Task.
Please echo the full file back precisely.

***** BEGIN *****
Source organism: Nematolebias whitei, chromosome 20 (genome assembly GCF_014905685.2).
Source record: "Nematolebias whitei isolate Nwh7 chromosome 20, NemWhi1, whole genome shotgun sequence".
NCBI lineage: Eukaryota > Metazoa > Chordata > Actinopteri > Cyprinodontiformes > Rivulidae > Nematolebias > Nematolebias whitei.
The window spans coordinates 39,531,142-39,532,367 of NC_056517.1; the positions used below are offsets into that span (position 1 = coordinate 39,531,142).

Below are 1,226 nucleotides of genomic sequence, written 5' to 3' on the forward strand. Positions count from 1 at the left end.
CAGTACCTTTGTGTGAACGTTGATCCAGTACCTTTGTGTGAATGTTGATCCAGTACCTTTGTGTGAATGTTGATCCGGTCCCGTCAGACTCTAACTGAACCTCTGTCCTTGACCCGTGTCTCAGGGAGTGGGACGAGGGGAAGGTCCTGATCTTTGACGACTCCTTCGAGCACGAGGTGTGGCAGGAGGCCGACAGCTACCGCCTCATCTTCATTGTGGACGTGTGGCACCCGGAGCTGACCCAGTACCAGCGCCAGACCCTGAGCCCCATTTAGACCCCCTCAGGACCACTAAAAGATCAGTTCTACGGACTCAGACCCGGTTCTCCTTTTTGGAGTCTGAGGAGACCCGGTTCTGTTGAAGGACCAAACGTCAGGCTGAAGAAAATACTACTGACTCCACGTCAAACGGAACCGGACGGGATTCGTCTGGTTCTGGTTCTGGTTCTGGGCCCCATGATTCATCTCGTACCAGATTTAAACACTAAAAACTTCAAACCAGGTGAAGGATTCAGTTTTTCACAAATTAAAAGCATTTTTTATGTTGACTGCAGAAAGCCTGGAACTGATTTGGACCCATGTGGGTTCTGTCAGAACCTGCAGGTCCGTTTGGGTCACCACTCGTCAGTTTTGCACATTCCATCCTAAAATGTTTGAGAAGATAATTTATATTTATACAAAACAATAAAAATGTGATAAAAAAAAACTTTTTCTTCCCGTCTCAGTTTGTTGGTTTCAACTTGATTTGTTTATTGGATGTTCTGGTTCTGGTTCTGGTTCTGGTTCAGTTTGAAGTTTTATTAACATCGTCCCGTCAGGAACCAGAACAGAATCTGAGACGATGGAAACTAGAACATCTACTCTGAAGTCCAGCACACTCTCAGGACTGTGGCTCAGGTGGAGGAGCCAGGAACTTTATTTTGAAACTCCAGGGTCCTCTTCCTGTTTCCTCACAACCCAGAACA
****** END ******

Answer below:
Source organism: Nematolebias whitei, chromosome 20 (genome assembly GCF_014905685.2).
Source record: "Nematolebias whitei isolate Nwh7 chromosome 20, NemWhi1, whole genome shotgun sequence".
NCBI lineage: Eukaryota > Metazoa > Chordata > Actinopteri > Cyprinodontiformes > Rivulidae > Nematolebias > Nematolebias whitei.
The window spans coordinates 39,531,142-39,532,367 of NC_056517.1; the positions used below are offsets into that span (position 1 = coordinate 39,531,142).

Below are 1,226 nucleotides of genomic sequence, written 5' to 3' on the forward strand. Positions count from 1 at the left end.
CAGTACCTTTGTGTGAACGTTGATCCAGTACCTTTGTGTGAATGTTGATCCAGTACCTTTGTGTGAATGTTGATCCGGTCCCGTCAGACTCTAACTGAACCTCTGTCCTTGACCCGTGTCTCAGGGAGTGGGACGAGGGGAAGGTCCTGATCTTTGACGACTCCTTCGAGCACGAGGTGTGGCAGGAGGCCGACAGCTACCGCCTCATCTTCATTGTGGACGTGTGGCACCCGGAGCTGACCCAGTACCAGCGCCAGACCCTGAGCCCCATTTAGACCCCCTCAGGACCACTAAAAGATCAGTTCTACGGACTCAGACCCGGTTCTCCTTTTTGGAGTCTGAGGAGACCCGGTTCTGTTGAAGGACCAAACGTCAGGCTGAAGAAAATACTACTGACTCCACGTCAAACGGAACCGGACGGGATTCGTCTGGTTCTGGTTCTGGTTCTGGGCCCCATGATTCATCTCGTACCAGATTTAAACACTAAAAACTTCAAACCAGGTGAAGGATTCAGTTTTTCACAAATTAAAAGCATTTTTTATGTTGACTGCAGAAAGCCTGGAACTGATTTGGACCCATGTGGGTTCTGTCAGAACCTGCAGGTCCGTTTGGGTCACCACTCGTCAGTTTTGCACATTCCATCCTAAAATGTTTGAGAAGATAATTTATATTTATACAAAACAATAAAAATGTGATAAAAAAAAACTTTTTCTTCCCGTCTCAGTTTGTTGGTTTCAACTTGATTTGTTTATTGGATGTTCTGGTTCTGGTTCTGGTTCTGGTTCAGTTTGAAGTTTTATTAACATCGTCCCGTCAGGAACCAGAACAGAATCTGAGACGATGGAAACTAGAACATCTACTCTGAAGTCCAGCACACTCTCAGGACTGTGGCTCAGGTGGAGGAGCCAGGAACTTTATTTTGAAACTCCAGGGTCCTCTTCCTGTTTCCTCACAACCCAGAACA